Two years ago, Liz Atkinson ’18 fell. Her ring caught on something in the South College residence hall, tearing off most of her finger.
Cale Bollman ’17, a mechanical engineering major, heard about the student’s accident. He was taking an English course and wanted to write a podcast about her story. And, as happens so often at Lafayette, a liberal arts course inspired an engineering project.
As mechanical engineering students brainstormed ideas for what their senior capstone should be, Bollman proposed the idea of crafting a new finger for Atkinson.
“There are individual passive prosthetics” for fingers, explains Ben Ritter ’17, who became one of Bollman’s teammates on the project. “But powered prosthetics are hard to find. The ones you do find are either very, very expensive or motorized and loud. So we wanted to find a way to take away those negative sides.”
Bollman sat down with Atkinson at the Skillman Library café and talked about what she’d want in a new finger. By then she’d lived without the digit for a couple years and hardly thought about it anymore.
Still, “there were a lot of little things she couldn’t do,” Bollman says. “If she would reach into a jar of Skittles, she couldn’t grab all of them. Or if you’re trying to fill up your hands with water, you really can’t do it because you’re missing that finger, and there’s always a gap. So simple little things that you really wouldn’t think of.”
Atkinson didn’t want something that attempted to look lifelike. She also didn’t want something with a ton of power. By then she’d grown used to picking things up with four fingers, and one supercharged finger might throw off her motor control.
Five mechanical engineering students joined the team—Bollman, Ritter, Meg Aske ’17, Emma Collins ’17, and Quincy Wu ’18. Julia Wescott ’17, a biology major, also joined in. Early on they were presented with a challenge: Atkinson was headed to Paris for a semester, and she was bringing her hand with her.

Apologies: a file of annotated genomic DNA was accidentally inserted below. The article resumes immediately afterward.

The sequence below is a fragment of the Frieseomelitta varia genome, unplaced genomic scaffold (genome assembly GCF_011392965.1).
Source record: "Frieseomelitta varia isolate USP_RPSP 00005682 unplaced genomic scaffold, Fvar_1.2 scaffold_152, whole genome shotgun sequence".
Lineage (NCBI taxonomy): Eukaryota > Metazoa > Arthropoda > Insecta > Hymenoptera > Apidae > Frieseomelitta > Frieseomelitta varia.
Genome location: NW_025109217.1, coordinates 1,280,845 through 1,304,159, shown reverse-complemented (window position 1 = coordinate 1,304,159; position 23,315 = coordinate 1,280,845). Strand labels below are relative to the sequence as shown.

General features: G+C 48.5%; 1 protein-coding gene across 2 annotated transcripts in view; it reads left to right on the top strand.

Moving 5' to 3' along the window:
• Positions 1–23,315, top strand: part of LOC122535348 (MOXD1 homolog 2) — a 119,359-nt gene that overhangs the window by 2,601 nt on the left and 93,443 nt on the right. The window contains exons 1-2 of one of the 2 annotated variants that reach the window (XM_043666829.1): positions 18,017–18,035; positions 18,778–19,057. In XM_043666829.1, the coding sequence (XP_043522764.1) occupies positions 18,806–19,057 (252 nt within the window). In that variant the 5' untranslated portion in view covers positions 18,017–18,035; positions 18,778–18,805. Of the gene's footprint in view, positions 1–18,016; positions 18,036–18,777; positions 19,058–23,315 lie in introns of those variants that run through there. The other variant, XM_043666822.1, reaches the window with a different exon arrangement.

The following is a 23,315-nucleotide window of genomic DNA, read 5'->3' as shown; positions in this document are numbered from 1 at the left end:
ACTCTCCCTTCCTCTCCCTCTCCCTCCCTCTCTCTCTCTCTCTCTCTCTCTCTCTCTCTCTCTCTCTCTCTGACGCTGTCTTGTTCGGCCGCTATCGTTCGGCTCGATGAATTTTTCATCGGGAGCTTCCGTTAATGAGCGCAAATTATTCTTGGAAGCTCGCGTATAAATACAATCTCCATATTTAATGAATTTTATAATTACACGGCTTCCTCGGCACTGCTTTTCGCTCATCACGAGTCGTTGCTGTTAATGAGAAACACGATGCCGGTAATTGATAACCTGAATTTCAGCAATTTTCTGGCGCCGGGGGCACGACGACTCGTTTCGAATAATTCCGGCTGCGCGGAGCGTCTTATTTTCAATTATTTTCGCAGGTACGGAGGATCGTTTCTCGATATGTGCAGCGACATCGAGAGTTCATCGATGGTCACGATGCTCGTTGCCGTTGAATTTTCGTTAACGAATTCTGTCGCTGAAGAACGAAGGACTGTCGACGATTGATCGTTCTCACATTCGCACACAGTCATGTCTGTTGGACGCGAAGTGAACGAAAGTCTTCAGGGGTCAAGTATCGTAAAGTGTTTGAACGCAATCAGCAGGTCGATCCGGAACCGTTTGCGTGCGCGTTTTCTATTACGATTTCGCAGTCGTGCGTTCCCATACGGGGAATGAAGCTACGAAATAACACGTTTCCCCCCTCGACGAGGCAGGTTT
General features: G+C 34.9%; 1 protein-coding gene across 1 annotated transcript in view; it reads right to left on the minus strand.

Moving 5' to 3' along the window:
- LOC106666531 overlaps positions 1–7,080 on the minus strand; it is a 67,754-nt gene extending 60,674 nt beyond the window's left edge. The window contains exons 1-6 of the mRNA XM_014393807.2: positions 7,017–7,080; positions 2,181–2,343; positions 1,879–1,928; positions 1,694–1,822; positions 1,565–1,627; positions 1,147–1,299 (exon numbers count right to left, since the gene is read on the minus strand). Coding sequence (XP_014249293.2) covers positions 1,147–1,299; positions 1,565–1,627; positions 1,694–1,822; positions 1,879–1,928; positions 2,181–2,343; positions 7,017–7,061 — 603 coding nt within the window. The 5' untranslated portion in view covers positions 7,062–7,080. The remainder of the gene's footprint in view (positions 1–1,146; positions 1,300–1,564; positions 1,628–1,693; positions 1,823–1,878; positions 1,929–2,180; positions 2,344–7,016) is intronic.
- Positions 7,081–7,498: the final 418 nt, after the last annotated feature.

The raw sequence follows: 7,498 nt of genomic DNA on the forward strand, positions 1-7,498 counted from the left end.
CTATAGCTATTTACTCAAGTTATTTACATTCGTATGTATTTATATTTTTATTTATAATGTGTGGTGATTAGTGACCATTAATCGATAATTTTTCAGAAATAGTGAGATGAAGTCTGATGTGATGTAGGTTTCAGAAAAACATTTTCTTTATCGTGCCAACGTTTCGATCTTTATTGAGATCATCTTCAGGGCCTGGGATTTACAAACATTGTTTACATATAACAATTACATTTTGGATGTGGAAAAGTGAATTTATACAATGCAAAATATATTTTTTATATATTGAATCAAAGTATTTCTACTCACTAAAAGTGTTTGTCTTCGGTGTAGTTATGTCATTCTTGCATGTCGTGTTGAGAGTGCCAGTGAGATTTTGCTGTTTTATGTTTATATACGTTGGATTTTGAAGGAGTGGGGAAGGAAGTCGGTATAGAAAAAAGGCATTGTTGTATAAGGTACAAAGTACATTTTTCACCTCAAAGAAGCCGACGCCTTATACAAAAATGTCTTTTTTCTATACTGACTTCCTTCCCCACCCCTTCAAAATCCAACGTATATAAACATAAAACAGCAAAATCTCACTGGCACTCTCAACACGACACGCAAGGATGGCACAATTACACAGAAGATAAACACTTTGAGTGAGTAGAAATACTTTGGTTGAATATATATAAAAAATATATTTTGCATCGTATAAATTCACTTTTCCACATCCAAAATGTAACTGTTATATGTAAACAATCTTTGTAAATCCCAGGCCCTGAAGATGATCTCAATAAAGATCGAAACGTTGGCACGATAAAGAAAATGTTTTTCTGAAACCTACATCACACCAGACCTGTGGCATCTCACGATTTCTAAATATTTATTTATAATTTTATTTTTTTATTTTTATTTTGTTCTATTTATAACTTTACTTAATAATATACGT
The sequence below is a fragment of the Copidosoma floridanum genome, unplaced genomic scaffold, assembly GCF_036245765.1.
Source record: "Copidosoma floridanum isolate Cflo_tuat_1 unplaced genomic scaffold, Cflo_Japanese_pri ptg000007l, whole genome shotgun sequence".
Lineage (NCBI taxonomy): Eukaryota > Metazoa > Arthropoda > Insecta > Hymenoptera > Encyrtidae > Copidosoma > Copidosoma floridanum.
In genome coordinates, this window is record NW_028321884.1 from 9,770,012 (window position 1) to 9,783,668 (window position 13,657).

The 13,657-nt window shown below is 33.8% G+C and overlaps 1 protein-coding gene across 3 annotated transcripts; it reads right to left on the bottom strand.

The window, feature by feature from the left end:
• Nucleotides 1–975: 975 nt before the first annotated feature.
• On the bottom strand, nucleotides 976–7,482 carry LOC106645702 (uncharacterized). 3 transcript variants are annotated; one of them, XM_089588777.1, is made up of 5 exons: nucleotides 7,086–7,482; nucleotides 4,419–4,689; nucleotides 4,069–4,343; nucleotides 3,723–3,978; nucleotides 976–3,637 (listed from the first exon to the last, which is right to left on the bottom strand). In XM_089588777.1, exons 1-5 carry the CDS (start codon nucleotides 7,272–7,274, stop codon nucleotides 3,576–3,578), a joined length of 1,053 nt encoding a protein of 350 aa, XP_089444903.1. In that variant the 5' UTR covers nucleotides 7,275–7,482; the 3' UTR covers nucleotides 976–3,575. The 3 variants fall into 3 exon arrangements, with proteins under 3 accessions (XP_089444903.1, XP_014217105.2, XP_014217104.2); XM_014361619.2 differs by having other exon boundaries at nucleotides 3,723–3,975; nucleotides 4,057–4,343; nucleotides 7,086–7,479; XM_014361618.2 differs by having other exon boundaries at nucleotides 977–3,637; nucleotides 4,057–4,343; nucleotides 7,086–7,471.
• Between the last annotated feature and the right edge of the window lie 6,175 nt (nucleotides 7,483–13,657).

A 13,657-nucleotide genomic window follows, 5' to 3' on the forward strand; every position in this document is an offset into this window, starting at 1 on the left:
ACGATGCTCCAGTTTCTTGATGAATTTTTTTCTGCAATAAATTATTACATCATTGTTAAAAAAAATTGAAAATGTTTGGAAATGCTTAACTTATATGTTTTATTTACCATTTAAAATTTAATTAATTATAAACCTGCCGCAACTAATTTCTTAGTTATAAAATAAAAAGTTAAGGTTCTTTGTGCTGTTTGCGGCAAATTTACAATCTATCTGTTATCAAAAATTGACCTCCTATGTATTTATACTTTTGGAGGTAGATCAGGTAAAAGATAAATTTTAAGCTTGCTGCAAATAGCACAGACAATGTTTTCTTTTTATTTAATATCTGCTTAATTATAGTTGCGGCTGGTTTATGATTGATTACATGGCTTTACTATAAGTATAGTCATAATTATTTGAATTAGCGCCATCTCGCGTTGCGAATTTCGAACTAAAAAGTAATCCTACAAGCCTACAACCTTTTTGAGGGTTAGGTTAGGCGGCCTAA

The team first tried a plaster cast, but it proved too brittle. Aske, who is minoring in art, poured a rubber material into the cast. That gave the team a rubber version of both of Atkinson’s hands for custom designing the prosthetic finger.
The device is a black glove made of flexible material. “Our goal is something where you just wake up in the morning and put it on as if it were as simple as a hat,” Bollman says.
The finger bends not with a motor, but soundlessly, via two shape-memory alloy springs. Shape-memory alloy can be bent and returned to its original shape when heated. Initially, the idea was to bend the finger with one spring, and when the spring cooled, the finger could bend back to its original shape.
With only about two months to spare, the team discovered that plan wouldn’t work, and a second spring was needed to pull the finger back the other way.
This changed the design. “It was completely different from what we envisioned for the entire first semester of work,” Collins says.
Bollman and Wu worked on the control for the finger, which runs on a small rechargeable battery. A sensor attaches to the pinky finger and detects its movement. So when Atkinson attempts to grasp something and the pinky finger moves, the ring finger will move in tandem.
“In addition to successfully designing a complex shape-memory alloy actuated and instrumented prosthetic, the team did a lot of good work in terms of developing a process for patient-specific prosthetics in the first place,” says Brent Utter, assistant professor of mechanical engineering, who served as the team’s adviser. “And that is of great value…This is truly customized to Liz’s hand. And so the process to get from the actual hand to something that’s custom fit—now that’s a repeatable process.”